The LGL health unit is looking to merge with two other boards. Why is this happening and what would it look like?

Dr. Linna Li is medical officer of health for the Leeds, Grenville and Lanark District Health Unit – Photo via LGL health unit website

Leeds, Grenville and Lanark District Health Unit’s Medical Officer of Health (MOH) Dr. Linna Li was at Brockville council’s meeting on Wednesday, March 12, and gave a presentation outlining why the health unit is pursuing a voluntary merger with two other area boards (Kingston, Frontenac Lennox and Addington and Hastings Prince Edward), and what this would mean for the delivery of services locally.

Li opened the presentation with an overview of the provincial public health strategy.

“The province did start in August of 2023 with the announcement of an initiative called ‘Strengthening Public Health.’ This is an initiative that has three prongs, of which one prong is indeed that voluntary merger.”

Li announced that voluntary mergers throughout the province are one of the province’s four main goals moving into the future. 

The four provincial public health strategy goals are: 

  • Voluntary mergers 
  • Health units that serve populations of 500,000 people 
  • Critical mass for resources – Maintain front-line jobs and services 
  • Cost-savings stay in local public health

Li reaffirmed that this merger would be a voluntary process, saying the ideal situation the province envisions for these mergers are health units serving populations above 500,000.

“To give a sense of scale, our health unit which serves the Leeds, Grenville, and Lanark counties has a population of about 190,000 people,” Li explained.

She then moved onto the topic of the maintenance of frontline workers and services, explaining “Certainly, in the communications from the province and in our own communications and exploration about potential mergers, one of the key components has been a maintenance of frontline services, especially local and rural services.” 

She said they’re taking a proactive and positive approach to the idea of merging.

“Before the pandemic started, the province had actually come out with a plan to consolidate public health units and there were 35 units at that time. The plan was a 10 health unit geography where all of South Eastern Ontario would all be one large health unit, which would include Ottawa and the surrounding area and would hopefully reach Peterborough.”

This plan received almost immediate pushback and was quickly shelved. 

Li clarified that this “happened before the pandemic and of course during the pandemic, that was not a time to change local public health. After the pandemic, there’s been a lot more understanding of the needs of public health and the province has come back with an alternative.”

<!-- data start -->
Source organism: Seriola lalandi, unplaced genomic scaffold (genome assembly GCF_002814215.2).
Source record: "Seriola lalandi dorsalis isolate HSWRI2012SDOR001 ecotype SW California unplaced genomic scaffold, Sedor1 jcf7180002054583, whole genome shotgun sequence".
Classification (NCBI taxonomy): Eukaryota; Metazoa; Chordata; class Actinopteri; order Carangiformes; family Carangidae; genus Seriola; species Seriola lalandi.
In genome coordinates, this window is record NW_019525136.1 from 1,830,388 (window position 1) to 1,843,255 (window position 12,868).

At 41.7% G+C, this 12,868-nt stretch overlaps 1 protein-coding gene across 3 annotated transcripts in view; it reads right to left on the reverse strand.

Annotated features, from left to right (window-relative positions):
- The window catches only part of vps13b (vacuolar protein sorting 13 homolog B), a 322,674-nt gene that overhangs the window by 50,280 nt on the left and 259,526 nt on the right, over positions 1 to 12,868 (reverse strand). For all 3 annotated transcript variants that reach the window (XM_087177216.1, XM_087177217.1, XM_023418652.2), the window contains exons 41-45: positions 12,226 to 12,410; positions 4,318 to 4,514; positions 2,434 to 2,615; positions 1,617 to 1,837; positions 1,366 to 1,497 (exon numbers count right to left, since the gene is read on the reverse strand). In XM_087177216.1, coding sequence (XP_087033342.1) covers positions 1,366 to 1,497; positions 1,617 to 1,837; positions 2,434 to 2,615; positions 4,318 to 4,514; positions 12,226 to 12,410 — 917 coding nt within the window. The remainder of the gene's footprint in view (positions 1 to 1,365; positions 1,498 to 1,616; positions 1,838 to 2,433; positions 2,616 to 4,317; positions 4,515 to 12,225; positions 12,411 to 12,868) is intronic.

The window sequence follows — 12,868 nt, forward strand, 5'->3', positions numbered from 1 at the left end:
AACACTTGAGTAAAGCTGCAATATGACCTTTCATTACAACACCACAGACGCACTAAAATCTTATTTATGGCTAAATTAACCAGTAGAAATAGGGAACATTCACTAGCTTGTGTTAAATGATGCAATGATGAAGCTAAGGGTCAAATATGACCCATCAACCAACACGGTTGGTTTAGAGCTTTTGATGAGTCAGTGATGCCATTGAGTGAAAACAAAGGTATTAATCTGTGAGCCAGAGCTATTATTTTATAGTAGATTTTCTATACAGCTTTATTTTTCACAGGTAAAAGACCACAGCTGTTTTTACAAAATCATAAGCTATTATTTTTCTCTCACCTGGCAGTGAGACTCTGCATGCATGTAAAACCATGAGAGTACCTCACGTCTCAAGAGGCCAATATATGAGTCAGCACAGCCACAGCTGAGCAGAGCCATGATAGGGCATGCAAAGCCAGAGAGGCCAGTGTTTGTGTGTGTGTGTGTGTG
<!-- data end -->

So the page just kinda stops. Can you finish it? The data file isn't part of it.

The province now says they won’t enforce it, and it won’t be 10 units, but they should consider voluntary mergers. should look at voluntary mergers instead.

The four principles for the merger noted in Li’s presentation were:

  • Services sustainable over the long term 
  • Responsive to local needs 
  • Put people first – staff, residents, and communities 
  • Best practices and continuous improvement

Li shared that the two health units they’ve continually been meeting with and collaborating with on a merger plan with are Kingston, Frontenac, Lennox, and Addington (KFL&A) Public Health and Hastings Prince Edward Public Health. 

“All together, these three units get us up to a population of 550,000, and it’s also a set of health units with which we have much in common,” explained Li. 

When asked for questions or comments, Councillor Severson asked “ If you amalgamate with Kingston and Belleville, would our local public health office here close? Where would the centre be?”

In response, Li explained, that they may be able to sub-specialize staff in a way that adds greater value, even if they don’t change staffing levels.

“I don’t want to over promise but we could have, due to greater specialization, the ability to offer new services that we might not have offered before.”

She explained that health units often provide services that are fundamentally local, so in order to provide those services they need to go into homes or businesses to do inspections.

“To make travel realistic for people, we need offices that are spread out among our communities. There’s no intention to close offices or services and expect people to travel,” confirmed Li. 

In terms of timeline, the medical officer of health and her team are now in the feasibility study stage of their strategic plan. Li explained that decisions will need to be made by the board of health directors by the end of March, with a business plan submission deadline set for April 2. The implementation of this voluntary merger is currently expected to be a three-year process. 

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